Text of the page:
Capacity Cuts and Trade War Increase Idle Container Tonnage

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Increasing number of container tonnage has been lying idle due to the combination of capacity cuts by the carriers and looming threat to hike tariffs on Chinese goods by US president Donald Trump.

Container trade at risk

A report released by the shipping association BIMCO issued a warning that over a quarter of container trade on the transpacific could be at risk from the escalating US-China tit-for-tat trade war.

The report was based on a survey conducted on September 3 which highlighted that a record 143 vessels were idle for 408,283 teu representing 1.8% of the total global cellular fleet.

Idle numbers expected to rise

The report said, “Idled numbers are expected to rise in the coming weeks due to service cancellations for the winter slack season. The service cuts announced so far were significantly more severe than those in 2017”.

Maersk cancels services

Moreover, the 2M alliance partners, Maersk Line and MSC, are temporarily suspending their AE2/Swan Asia-North Europe loop, with the last sailing from China on 22 September. The 11 vessels deployed on the loop – eight by MSC and three by Maersk – have an average capacity of 19,250 teu and will need to find alternative employment for the indefinite suspension.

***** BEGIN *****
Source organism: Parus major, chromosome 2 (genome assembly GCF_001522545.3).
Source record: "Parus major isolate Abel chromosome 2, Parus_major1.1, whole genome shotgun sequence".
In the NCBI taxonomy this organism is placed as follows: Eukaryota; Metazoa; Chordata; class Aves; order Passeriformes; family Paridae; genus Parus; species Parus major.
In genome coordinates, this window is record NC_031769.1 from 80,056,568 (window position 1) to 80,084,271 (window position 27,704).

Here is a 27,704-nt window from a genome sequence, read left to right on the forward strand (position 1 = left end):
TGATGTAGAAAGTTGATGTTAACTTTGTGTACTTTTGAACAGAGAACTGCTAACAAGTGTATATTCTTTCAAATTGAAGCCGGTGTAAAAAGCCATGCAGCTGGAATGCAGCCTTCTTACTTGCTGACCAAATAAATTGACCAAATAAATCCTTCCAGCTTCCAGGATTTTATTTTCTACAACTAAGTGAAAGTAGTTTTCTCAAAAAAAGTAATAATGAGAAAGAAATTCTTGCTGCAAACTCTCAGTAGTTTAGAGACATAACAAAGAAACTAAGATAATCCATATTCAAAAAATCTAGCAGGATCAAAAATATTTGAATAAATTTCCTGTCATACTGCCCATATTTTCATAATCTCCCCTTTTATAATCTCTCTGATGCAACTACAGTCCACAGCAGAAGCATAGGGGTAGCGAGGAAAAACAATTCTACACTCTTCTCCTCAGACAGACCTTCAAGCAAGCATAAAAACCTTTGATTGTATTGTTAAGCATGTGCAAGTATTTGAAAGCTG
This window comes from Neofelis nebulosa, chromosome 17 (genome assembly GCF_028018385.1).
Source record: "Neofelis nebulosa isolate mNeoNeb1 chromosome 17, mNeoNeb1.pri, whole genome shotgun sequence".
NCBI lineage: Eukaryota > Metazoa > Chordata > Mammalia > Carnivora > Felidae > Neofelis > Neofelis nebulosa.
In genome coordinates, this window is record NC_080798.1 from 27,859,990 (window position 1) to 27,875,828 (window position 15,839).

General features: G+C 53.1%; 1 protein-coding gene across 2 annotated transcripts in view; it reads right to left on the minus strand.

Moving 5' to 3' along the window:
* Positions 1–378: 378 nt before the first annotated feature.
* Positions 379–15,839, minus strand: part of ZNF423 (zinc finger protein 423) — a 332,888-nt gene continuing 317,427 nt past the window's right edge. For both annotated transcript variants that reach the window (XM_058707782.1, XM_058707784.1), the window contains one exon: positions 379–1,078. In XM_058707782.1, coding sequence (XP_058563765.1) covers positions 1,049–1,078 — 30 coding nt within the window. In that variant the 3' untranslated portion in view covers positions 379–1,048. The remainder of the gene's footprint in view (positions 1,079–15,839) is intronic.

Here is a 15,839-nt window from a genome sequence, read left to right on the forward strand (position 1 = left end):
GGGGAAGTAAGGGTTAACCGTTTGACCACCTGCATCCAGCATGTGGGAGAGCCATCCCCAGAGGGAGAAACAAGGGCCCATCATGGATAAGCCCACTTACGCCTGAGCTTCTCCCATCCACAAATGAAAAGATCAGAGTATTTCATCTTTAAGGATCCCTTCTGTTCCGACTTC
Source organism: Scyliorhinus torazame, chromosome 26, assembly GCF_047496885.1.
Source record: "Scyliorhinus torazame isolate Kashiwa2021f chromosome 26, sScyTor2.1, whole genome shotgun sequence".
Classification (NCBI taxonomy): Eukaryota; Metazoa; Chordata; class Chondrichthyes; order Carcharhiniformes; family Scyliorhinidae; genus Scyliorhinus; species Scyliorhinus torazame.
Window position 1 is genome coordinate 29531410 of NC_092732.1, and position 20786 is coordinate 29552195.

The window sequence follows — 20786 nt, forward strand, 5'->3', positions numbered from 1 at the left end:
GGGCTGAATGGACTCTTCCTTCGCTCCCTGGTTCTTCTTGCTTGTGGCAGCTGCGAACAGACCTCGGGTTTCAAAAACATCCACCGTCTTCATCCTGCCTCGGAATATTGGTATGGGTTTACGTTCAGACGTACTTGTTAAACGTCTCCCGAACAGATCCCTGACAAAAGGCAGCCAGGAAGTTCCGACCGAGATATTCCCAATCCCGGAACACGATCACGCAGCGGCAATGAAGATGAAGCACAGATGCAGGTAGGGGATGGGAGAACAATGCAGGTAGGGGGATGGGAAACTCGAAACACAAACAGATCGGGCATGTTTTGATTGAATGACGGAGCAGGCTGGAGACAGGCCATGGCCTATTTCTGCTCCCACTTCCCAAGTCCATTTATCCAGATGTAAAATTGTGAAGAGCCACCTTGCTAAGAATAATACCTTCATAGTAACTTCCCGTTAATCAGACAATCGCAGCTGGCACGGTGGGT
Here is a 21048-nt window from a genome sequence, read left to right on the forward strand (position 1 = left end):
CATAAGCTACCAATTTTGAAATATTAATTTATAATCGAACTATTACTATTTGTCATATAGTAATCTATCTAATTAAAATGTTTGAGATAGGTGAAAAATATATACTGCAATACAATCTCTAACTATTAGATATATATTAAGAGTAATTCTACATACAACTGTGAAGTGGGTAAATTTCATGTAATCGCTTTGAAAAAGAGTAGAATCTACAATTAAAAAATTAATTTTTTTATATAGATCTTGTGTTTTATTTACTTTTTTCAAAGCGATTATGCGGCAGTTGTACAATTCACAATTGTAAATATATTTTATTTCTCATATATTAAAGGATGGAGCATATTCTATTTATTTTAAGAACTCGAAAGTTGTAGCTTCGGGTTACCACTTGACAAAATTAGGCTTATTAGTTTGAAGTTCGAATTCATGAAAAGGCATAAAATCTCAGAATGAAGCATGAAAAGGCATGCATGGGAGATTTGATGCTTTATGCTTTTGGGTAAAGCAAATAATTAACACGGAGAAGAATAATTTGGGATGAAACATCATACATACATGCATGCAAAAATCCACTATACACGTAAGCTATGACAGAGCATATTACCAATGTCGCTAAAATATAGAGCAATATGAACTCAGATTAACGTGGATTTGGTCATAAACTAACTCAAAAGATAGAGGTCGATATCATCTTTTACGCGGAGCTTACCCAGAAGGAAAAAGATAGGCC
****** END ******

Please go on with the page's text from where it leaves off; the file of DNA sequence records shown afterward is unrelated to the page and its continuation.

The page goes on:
Maersk told customers it would blank the AE2 service one week prior to the already announced cancellations.

Capacity decreased

Many of the ULCVs deployed on other Asia to Europe strings, are replacing to a smaller tonnage, which will face a period of lay-up. These surplus large ships and the impact of the delivery of more new build ULCV’s appears to be the primary source for the expected big spike in idled capacity.

In general, with the exception of the very smallest box tonnage, under 1,000 teu, where demand is weak due to economies of scale, the charter market in the smaller sectors remains robust. And panamax container vessels are still much in demand.

Unhappy over charter rates

The Charter rates for VLCS and LCS [large container ships] units are particularly unimpressive, being in some cases, hardly any higher than what substantially smaller classic panamaxes can currently obtain.

The future of the charter market looks bleak and despite of sustained cargo volumes on many routes, the overall operating environment remains challenging for carriers.

The company reported that the operating losses suffered by many carrier resulted in service restructurings which in turn affect the demand for tonnage for vessels of certain sizes. Nonetheless, with hurricanes and typhoons disrupting carriers’ schedules, the container ship owners need to charter extra tonnage to fill the gaps left by delayed vessels.

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Source: The Load Star

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